BEN-HUR (2016) – Freedom in Forgiveness

Ben-Hur PosterMore often than not, remaking a movie is an odd proposition. No matter what one does, there will always be the inevitable comparison to the original film – good or bad. It’s even more daunting when the remake is of an established classic and considered one of the greatest movies of all time. So it is true with the new remake of Ben-Hur. The shadow of the 1959 film, which starred the legendary Charlton Heston, is all over this new take before one frame of film is shot.

From the moment I heard about this remake, I thought it was an odd idea. Ben-Hur is not just any film. While it does have its flaws, it is a monstrous epic filled with iconic images and profound ideas. Then I heard about the people involved, specifically executive producers Mark Burnett and Roma Downey – the husband/wife team that brought The Bible and A.D. miniseries to TV and Son of God to the big screen. Not exactly comparable experience to take on William Wyler’s epic. That and the man picked to helm the project, Timur Bekmambetov, didn’t exactly thrill me, given that his body of mainstream work has never really sparked any interest at all in me (Abraham Lincoln: Vampire Hunter and Wanted).

However, much to my surprise, I enjoyed this take on Ben-Hur. This is a completely different take on the material stylistically, and that’s okay. It’s a 21st century version of the story – more gritty and realistic that previous incarnations, and visually appealing to today’s mainstream audiences. There is very little of the schmaltz and unprofessionalism found in the other “Christian” cinema to which the filmmakers are attached, following in the same vein as last year’s Captive and this year’s Risen.

It’s not entirely fair to compare the 2016 and 1959 versions of Ben-Hur. They are different films made for different eras. Still, this film does fill in some of the holes that have always bothered me about the 1959 film (I’ll wait a moment for everyone to fall out of their seat in shock). I both like and dislike the two films for very different reasons.

The story of Ben-Hur is one of the most famous pieces of Biblical fiction. Jesus is not the main character, but His words and philosophy form the backbone of the narrative, providing a wonderful parallel parable for His teachings. It reflects Jesus’ most basic command – to love one another and forgive those who have wronged us.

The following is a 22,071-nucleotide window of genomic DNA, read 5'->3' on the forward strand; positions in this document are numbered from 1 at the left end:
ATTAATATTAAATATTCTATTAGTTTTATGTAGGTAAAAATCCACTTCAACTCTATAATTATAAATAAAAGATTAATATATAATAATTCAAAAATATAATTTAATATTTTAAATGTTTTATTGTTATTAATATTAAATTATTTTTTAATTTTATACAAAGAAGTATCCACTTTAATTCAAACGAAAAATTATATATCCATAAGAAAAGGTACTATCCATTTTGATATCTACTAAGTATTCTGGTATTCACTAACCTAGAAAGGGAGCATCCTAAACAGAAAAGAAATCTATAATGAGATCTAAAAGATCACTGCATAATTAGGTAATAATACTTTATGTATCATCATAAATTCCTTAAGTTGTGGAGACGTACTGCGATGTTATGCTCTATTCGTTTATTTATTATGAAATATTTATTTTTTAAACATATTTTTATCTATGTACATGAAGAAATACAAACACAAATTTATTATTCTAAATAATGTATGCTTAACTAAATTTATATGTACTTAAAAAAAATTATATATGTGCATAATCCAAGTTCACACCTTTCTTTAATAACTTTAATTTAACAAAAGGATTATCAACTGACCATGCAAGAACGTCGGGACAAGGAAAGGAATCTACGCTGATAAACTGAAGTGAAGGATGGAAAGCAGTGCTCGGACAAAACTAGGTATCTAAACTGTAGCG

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PETE’S DRAGON (2016) – Finding Family

Petes Dragon PosterPete’s Dragon continues Disney’s current trend of remaking their beloved classics for a new generation. Some have been hits, taking the core of the story and putting a new spin on it (Cinderella). Others have been misfires that have unnecessarily added questionable dimensions to characters (Maleficent). And still others are somewhere in between (The Jungle Book).

If there was ever a Disney film that was ripe for a remake, Pete’s Dragon would be it.

The original Pete’s Dragon, which was released in 1977, is a fondly-remembered film. It has its moments of charm, along with some great performances by Mickey Rooney and Pete himself, Sean Marshall. The techniques used to bring Elliot the dragon to life are stunning when they work, and the animation of the dragon himself is outstanding (directed by animation legend Don Bluth before he left Disney, and animated by some of Disney’s then up-and-coming artists like Glen Keane).

However, looking at the original (for the first time in almost two decades) three days before I saw this new version, I can say that the original had a lot of problems – mostly due to the time period in which it was made. The film, like Disney as a whole at the time, was trying too hard to replicate the successes when Walt Disney was alive. Walt had been dead 11 years when Pete’s Dragon was released, and the shadow of Mary Poppins looms all over it.

Petes Dragon Original

Unlike Poppins, few of the songs are memorable, most of the performances are hyperbolic to the point of annoyance (Jim Dale, Red Buttons and Shelley Winters instantly come to mind, among others), there isn’t enough of the delightful Elliot onscreen, and the film falls apart in the third act. I actually gave the 1977 Pete’s Dragon a 2.5/5 on Letterboxd. I think most people remember the idea of Pete’s Dragon rather than the actual film. Things like having Pete and Elliot in such classic Disney spectaculars at The Main Street Electrical Parade at Disneyland solidified their iconic status, even if the source film isn’t that great.

When a remake of Pete’s Dragon was announced, I was very enthusiastic – despite my overall opinion about Disney remaking its library of classics (why?). Someone was going to take the idea of a boy and his dragon to another place that was hopefully going to be better and more interesting.

So is this new Pete’s Dragon worth seeing? Yes!

It’s definitely better than the original film in terms of drama, pathos and story structure. As expected, the film is a completely different take on the concept, more grounded in reality. However, there were several glaring problems with the film that really prevented me from getting into it – one in particular being a literal large part of the film.

Thematically, the film has many ideas floating around, and none of them really land all that well. However, what the film does touch on most is the concept of family, and our need as human beings to feel like we belong. We were built to be a part of something loving and beautiful.

I thought I saw a dragon! SPOILERS AHEAD!

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